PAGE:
The breakdown of a marriage or relationship and subsequent split of assets is always a challenging period. If assets are held within a self-managed superannuation fund, splitting this asset can be complex and extra consideration and care needs to be taken. This article provides a brief summary of some of the key factors to consider…
The Covid-19 pandemic has created an unprecedented impact globally including in family law property settlements. We discuss some potential implications about property settlement during this crisis.
We list 5 keys considerations that will assist you, as accountants, when helping your clients through their family law property settlement.
A partial property settlement is a distribution of assets or financial resources between separated parties in advance of final orders. The Court tends to be reluctant to make a partial property settlement because it takes place prior to evidence being tested before the Court.
In determining if leave is to be granted to permit a party to commence property proceedings out of time, the court must be satisfied that hardship would be caused to a party or child of the relationship, if leave was not granted.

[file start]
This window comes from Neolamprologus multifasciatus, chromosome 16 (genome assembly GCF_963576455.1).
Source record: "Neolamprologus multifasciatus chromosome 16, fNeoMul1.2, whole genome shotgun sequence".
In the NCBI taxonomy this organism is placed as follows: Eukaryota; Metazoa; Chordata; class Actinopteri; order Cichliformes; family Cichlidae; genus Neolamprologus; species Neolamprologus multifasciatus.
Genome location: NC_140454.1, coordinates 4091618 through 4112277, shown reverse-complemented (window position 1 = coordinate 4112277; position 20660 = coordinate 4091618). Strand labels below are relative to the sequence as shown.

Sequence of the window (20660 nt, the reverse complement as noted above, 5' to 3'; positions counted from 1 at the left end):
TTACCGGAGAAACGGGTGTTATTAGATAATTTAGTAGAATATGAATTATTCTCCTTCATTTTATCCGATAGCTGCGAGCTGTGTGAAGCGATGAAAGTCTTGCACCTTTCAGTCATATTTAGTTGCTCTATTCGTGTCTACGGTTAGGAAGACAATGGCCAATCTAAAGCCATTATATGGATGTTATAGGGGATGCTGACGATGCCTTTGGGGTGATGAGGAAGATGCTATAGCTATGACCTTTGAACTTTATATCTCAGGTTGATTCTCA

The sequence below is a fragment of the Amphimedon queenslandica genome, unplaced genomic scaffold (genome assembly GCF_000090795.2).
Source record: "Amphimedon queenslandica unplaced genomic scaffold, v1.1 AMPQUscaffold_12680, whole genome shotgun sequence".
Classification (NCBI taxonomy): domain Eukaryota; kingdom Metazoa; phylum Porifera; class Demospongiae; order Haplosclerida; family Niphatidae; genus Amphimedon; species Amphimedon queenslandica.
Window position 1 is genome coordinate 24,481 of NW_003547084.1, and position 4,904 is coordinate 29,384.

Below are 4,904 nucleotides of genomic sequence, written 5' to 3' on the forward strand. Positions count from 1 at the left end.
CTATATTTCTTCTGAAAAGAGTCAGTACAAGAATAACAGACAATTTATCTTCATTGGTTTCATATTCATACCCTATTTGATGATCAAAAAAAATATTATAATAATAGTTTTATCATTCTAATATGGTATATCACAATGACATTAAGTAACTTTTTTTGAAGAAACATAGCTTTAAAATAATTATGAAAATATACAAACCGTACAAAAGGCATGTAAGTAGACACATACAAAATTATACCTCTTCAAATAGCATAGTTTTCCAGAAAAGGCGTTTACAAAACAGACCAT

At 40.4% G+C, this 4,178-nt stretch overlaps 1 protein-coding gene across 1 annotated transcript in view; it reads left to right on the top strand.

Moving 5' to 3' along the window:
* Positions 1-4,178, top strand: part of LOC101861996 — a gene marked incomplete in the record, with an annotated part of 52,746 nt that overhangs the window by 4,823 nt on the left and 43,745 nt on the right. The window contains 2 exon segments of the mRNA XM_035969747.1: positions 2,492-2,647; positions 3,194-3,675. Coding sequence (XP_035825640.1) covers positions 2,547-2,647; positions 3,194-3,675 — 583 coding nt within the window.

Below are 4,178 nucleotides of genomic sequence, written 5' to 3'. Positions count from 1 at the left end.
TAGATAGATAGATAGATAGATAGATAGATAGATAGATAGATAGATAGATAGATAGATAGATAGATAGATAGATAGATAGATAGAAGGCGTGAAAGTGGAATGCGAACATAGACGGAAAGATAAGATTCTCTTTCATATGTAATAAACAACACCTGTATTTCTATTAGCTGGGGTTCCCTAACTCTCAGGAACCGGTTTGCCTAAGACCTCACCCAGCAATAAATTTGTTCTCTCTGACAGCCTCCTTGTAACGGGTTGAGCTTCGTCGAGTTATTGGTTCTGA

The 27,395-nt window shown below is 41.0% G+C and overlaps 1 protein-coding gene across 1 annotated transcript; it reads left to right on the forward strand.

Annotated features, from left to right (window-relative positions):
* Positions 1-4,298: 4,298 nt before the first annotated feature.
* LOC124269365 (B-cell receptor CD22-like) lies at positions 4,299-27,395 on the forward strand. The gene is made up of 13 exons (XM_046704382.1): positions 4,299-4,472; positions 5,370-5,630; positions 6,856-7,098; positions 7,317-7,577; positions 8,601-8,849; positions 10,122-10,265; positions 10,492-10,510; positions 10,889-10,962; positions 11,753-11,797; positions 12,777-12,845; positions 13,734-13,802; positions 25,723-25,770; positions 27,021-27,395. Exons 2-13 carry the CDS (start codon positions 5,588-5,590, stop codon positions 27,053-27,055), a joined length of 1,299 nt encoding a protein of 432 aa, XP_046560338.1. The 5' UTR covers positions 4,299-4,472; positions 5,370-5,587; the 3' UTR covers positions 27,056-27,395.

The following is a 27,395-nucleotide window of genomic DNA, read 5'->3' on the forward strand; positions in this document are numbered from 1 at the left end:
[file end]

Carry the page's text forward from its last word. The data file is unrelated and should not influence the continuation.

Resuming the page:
After the breakdown of a relationship, couples are emotionally exhausted, stressed and often left feeling uncertain and apprehensive about the future. This period sees people procrastinate and take the “ostrich approach”, hoping it all goes away.
If you’ve been living together for at least two years or there is a child of the relationship, the Court has the power to make an order for property settlement between you and your partner.
When couples separate, it is often a difficult and emotionally draining time for all those involved. One often challenging consideration is determining the future care arrangements that will best meet their children’s needs.
The duty of disclosure is an obligation that each party make full and frank disclosure of his or her financial situation to the other party and to the Court.
Life, financially or otherwise, does not go into a state of animated suspension after separation and pending property settlement – parties’ financial circumstances constantly change and will be different at time of separation and when orders are made.